BEAUFORT, S.C. (WTOC) - The Beaufort Police Department is investigating a case of animal abuse after 18 cats and a turtle were found in unsanitary conditions, and in bad health.
Wednesday members of BPD were notified by Beaufort County Animal Services of numerous reports of possible animal cruelty occurring at a residence in the 500 block of Pine Court North in Beaufort.
Officers and animal services went to the home to talk to the 51-year-old woman who lived at the home. According to officers, they were met with the overwhelming odor of urine, ammonia and rotting trash coming from the home.
Investigators obtained a search warrant to enter the home. Beaufort County Animal Services officers located 18 cats in extremely poor health inside the home. Some of the cats were in rusting cages, filled with fecal matter, and appeared to have been in the cages for an extended period of time, unable to fully use their legs.
The caged cats were suffering from malnutrition and what appeared to be ammonia burns from the urine that collected in the cages.
Roaches and fleas infested the cats’ bedding and living areas. Some of the cats were to weak to lift their heads.
Officers found numerous dead rats and an injured turtle with a broken shell, “clinging to life” in fetid water inside a bathtub.
The 51-year-old woman was not at home during the execution of the search warrant.
The city of Beaufort building and codes enforcement officials deemed the home unsafe for habitation and declared it condemned due to how unsanitary and unsafe it was.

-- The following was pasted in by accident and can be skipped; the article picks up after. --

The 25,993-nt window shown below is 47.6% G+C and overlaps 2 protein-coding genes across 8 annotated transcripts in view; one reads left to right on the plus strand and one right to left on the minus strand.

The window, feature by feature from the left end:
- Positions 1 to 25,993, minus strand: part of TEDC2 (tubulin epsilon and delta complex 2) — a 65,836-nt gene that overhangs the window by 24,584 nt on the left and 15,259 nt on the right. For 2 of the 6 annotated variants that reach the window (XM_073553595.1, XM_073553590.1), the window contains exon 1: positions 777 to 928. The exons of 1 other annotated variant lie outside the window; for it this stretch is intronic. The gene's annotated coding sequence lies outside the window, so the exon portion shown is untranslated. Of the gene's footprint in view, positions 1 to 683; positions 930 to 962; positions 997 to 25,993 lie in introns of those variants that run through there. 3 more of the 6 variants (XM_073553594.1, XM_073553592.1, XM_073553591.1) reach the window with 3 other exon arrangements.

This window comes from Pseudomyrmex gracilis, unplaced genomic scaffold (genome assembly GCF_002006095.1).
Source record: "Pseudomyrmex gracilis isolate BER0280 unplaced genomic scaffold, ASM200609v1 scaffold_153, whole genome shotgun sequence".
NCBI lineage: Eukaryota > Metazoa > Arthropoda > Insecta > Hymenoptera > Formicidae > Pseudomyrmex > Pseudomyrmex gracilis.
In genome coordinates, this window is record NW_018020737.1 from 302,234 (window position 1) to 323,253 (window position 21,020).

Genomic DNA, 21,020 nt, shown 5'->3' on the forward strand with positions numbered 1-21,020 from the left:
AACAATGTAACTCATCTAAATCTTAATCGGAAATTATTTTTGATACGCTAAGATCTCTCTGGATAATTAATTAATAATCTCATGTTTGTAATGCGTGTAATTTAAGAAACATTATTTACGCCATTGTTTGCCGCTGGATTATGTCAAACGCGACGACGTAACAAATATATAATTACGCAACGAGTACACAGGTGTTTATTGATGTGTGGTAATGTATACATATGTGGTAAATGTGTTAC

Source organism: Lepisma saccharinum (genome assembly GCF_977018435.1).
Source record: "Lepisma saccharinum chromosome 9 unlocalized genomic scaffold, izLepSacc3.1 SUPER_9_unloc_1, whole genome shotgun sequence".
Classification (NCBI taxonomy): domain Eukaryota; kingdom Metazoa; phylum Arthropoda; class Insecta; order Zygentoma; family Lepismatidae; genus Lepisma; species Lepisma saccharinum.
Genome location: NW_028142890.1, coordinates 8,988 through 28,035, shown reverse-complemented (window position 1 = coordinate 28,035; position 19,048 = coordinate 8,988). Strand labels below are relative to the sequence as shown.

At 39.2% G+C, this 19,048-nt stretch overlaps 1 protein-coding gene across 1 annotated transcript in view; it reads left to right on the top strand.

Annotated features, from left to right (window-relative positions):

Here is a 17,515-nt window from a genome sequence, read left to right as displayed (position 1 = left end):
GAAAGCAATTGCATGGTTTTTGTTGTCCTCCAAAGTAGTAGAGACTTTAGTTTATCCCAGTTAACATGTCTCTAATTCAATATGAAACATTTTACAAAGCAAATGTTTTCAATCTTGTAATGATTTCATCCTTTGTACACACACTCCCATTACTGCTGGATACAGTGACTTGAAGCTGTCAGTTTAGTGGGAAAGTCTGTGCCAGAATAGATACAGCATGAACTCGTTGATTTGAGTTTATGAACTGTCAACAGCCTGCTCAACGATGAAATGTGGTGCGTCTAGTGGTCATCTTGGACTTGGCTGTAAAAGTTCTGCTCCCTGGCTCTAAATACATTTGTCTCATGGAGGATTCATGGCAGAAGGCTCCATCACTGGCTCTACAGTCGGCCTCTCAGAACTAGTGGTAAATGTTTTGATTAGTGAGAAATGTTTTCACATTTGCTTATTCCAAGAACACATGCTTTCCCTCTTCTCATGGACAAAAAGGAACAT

The investigation remains open and charges are pending against the woman living in the home.
Those animals have been taken in by a local shelter and are being nursed back to health.
All 18 cats have been rescued and are getting the medical attention that they need. And the staff here at the Hilton Head Humane Association is spending time trying to identify them so that they can put them up for adoption as quickly as possible.
“It’s been actually very remarkable that in less than 24 hours these animals have been rescued and then addressed and now being medically assessed and treated,” said rescuer Franny Gerthoffer.
Of the 18 cats only one was seriously ill. But they are all being treated for smaller problems
“Once it gets started they start to feel better immediately. “
Several complaints had been made to Beaufort County animal control about the smell coming from the home. That is what saved the animals lives.
“The Idea is to really get the information to the people that can go in and do something.”
The Humane Association deals with hoarding time to time.
“We don’t know the situation or what brought the owner to this point."
They are happy they were able to help before any animals faced more danger.
“It’s an emotional situation but you have to, you have to now fix the situation.“
Sooner they’re treated, the sooner the cats can find new homes.
“As soon as they are available for adoption we will put them up for adoption, and we will let everyone know that.”